by Brendan Wahl
(Season 3, Episode 16)
I’ve been away for a real long time. Sorry gang! Well I decided to do a little bonus review before I tackle Anna Faris/Drake tomorrow. I know I haven’t been keeping up with my Season 3 reviews so well, so here’s another one featuring Monty Pythoner Michael Palin taking the reigns of host. Only five more shows left in this season!
1. Cold Opening: The Oscars (3:57)
After Vanessa Redgrave’s (Curtin) stunning speech in which she condemns the Jewish Defense League, several other people are brought on-stage to commend her like Yasser Arafat (Belushi), Anwar Sadat (Morris), and finally President Jimmy Carter (Aykroyd).
– Hilarious cold opening and some brilliant political satire while at the same time, it did an excellent job of attacking the Oscars and the speeches made by some of the far-left celebrities that use it as a plateau for their political views.
– Jane was terrific here with a very understated performance and I particularly liked her beginning the speech by saying “there are so many people to condemn.”
– There were more funny moments here from Belushi-as-Yasser and even Garrett got a few laughs as Anwar Sadat though I have to agree with Harry Shearer that it’s a rather weak impression overall. Aykroyd as President Carter here was the absolute highlight though, especially the best line of the night that he spouts: “I’m sick and tired of people using the Oscars as a platform to recognize outstanding achievement in the motion picture arts.”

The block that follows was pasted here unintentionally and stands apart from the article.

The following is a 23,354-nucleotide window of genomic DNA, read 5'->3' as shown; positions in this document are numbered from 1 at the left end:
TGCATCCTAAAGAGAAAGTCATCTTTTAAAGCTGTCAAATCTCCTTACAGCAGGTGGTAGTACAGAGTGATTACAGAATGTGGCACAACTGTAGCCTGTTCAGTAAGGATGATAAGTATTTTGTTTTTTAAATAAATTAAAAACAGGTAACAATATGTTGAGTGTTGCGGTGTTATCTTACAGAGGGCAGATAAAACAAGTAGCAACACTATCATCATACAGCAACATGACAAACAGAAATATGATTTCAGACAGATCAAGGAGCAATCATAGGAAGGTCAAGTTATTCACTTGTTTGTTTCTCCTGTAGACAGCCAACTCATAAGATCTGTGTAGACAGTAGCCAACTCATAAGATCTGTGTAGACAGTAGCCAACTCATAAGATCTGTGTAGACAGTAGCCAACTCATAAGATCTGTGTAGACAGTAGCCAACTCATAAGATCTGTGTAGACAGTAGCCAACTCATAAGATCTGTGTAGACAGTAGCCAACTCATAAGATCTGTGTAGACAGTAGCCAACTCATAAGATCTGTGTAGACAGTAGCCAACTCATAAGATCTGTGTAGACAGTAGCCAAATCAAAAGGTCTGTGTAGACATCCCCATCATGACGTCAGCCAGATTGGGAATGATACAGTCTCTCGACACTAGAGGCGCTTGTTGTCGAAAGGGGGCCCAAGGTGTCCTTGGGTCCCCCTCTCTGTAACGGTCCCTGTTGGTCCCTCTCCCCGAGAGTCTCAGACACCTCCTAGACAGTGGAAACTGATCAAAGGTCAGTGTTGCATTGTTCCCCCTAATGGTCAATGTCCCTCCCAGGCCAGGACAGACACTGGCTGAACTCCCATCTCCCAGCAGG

2. Monologue (5:03)
Michael’s manager Sid Biggs (Palin) comes out instead and tries to stall for time while our host gets ready in the backstage area. He talks about how wonderful of a client Michael is and then demonstrates a trick that one of his other clients does: stuffing cats into his pants after putting some seafood salad down there as well.
– One of the rare occasions where the host did a character for the monologue instead of being themselves. One can’t be that surprised that Palin would do something like this though; he was very funny and his timing was impeccable.
– PETA would have a field day with the “cats” trick that he does here but it was very funny because it was so bizarre and out there. Apparently, one of the cats didn’t think it was so nice and they took a dump in his pants.
Rating: **** 1/2
3. Little Chocolate Donuts (:57)
– Repeat from Buck Henry/Leon Redbone (11/19/77).
4. IRS Confession (4:47)
– Decent sketch with funny performances from both Dan and Michael, who was more or less playing the straight man here but did a great job of it.
– Bill Murray’s appearance was very funny in a dry, Murray-esque way.
– The highlight of the sketch is the appearance of John Belushi as Lowell Brock from those H&L Brock sketches in Year 1.
5. The Seagull (5:56)
Michael Palin himself presents a challenge for himself: he will attempt to perform a scene from Chekov’s The Seagull all the while being trapped in a straitjacket and locked in a trunk. Meanwhile, the other actors (Curtin and Murray) proceed like normal while Michael attempts to get out in time for his cue.
– This was a very strange high-concept sketch but it works really well here due to the great sense of humour of the host and the theatrical acting from Bill and Jane.